A wise person once said that she who learns, teaches. Keeping that in mind, if you're seriously considering getting some braids soon, please take a moment to run through this 10-point checklist. That way, you can be confident that your hair will turn out just the way you want it to—and that your natural hair will be good and protected in the process as well.
1. Find Someone on Referral (or Meet with Your Potential Braider First)
I can't think of one time when I didn't go to get my braids done based on either a referral from a friend or by doing a thorough amount of research beforehand. When I got them as a teen, I only went to one person. When I got them a couple of years ago (and wore them for a few "rounds"), I not only read the online reviews of that particular salon, I also met up with my braider before booking an appointment. Listen, you're going to be spending too much money, sitting in that chair for far too long to be out here wingin' it. You need to go to someone you trust, so that you can get the best results. The extra time it takes to look into who is qualified is definitely well worth it.
2. Discuss the Types of Hair That Are Available
A huge mistake that a lot of women make when it comes to getting their hair braided is believing that all hair is the same. IT. IS. NOT. I remember once getting my hair braided by a dope braider yet the quality of hair was on the cheaper and itchy side (which is oftentimes the case when synthetic hair is packaged poorly and/or it's coated with a base that can trigger an allergic reaction). That's why it's also a good idea to ask your braider what kind of hair they have available and what would be the best kind for the style you want to have. Sometimes they may have the right hair on tap. Sometimes they may not.
For instance, the last set of box braids I got, I wanted a really natural ombre look, so I ordered some ombre-colored braiding hair online myself. It was one of the best decisions I ever made because the hair was good quality, felt really light on my head and the color ended up looking fabulous once the braids were in. I also got to knock some of the price off of my braiding appointment since, most times, the hair is factored into the prices. That made it a win, all the way around.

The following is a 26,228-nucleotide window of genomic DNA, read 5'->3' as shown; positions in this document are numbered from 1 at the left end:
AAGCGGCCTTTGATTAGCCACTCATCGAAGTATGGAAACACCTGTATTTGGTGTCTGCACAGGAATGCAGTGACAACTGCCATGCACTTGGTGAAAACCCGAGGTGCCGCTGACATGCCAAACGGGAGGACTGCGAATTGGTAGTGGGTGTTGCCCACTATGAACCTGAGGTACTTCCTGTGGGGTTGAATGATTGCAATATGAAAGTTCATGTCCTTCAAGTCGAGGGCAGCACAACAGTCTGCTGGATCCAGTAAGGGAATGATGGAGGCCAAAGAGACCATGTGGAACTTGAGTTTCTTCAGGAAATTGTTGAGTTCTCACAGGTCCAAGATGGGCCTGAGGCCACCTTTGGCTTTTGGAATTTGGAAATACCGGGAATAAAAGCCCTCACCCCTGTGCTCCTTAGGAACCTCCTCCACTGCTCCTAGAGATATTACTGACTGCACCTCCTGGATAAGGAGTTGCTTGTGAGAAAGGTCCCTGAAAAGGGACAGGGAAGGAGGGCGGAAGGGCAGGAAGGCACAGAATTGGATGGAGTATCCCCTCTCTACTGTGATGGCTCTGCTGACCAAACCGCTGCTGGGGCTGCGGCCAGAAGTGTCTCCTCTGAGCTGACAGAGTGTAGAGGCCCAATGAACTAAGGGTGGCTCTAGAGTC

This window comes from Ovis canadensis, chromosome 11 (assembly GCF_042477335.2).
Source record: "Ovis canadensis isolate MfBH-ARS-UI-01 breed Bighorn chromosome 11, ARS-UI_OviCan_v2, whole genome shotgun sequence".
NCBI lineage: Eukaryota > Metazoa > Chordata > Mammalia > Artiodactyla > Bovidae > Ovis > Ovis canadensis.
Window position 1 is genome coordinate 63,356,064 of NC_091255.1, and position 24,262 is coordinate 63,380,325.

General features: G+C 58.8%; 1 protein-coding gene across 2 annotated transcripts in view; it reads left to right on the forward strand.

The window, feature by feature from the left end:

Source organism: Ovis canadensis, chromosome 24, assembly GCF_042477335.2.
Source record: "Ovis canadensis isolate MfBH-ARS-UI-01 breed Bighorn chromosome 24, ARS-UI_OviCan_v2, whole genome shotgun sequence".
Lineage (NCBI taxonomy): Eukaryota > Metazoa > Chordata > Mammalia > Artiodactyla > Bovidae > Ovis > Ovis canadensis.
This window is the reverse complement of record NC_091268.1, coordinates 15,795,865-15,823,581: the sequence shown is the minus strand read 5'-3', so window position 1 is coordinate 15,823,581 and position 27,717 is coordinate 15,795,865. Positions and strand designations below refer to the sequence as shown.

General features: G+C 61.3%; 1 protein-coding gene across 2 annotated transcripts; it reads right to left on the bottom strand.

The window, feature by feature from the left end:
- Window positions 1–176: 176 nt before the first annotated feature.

So yeah, don't just hop in a braider's chair without knowing what kind of hair they'll be working with. It matters just as much as the price, style and how long they presume everything will take.
3. Be Open to Getting More than Just One Style
Not all braided styles are created equal. That said, if you've got a good braider, while it is their job to make sure that you're happy as a customer, they should also offer up a few options that could be more complementary and/or take less time and/or could last longer than what you initially have in mind. Shoot, there have been several times when I thought I wanted something like Janet Jackson's hair in Poetic Justice, only to walk out with smaller braids in a lob (long bob) and I had absolutely no regrets.
I've also had moments when I thought I was married to jet black (my favorite color) braids and yet wound up with some random white and brown braids throughout my look and adored every minute of my reflection. Sometimes, the style we're after isn't the best when it comes to our face structure. Or, it's going to end up being heavier and hotter than we thought. Or, we just aren't aware of how many different braided styles actually exist. That's why going into a braids appointment with a couple of looks and also an open mind can never ever hurt. I can certainly testify to that.
4. Understand the Required Maintenance Beforehand
There are a couple of people in my world whose braids end up looking crazy about three weeks in while mine don't really need a retouch until week seven or so. The difference? They seem to think that braids require no type of maintenance at all and chile, that couldn't be further from the truth. Braid sprays can help your hair to retain moisture. Hot oil treatments can soothe and nourish your scalp. I don't know why folks think that they don't need a silk or satin scarf or bonnet to wrap their hair up at night (it reduces frays and frizz). High ponytails and top knots can put too much tension on the middle of your head and lead to breakage.
Wash days are still required (kinda; more on that in a sec). You definitely need to care for your nape and edges (more on that in a sec too). And, if you know that you're going to experience a good amount of regrowth, getting your edges tightened (which basically means getting the front and sides of your hair re-braided) is something that you need to schedule in too. While all of what I said may not hold a light to what you currently do, my point is you shouldn't overlook that braided hair still requires a regimen. Just something else to keep in mind.
5. Exfoliate Your Scalp
OK, now the prepping for the braiding itself. Remember how I said that sometimes the kind of hair that you use can lead to itching? It can cause a lot of irritation too. That's because our scalp is used to natural strands not synthetic fibers. Oftentimes, our scalp is already not in the best shape on braid day, so maybe 2-3 days before your braid appointment, consider prepping your scalp by exfoliating it. That can help to detox it and also remove any flakes.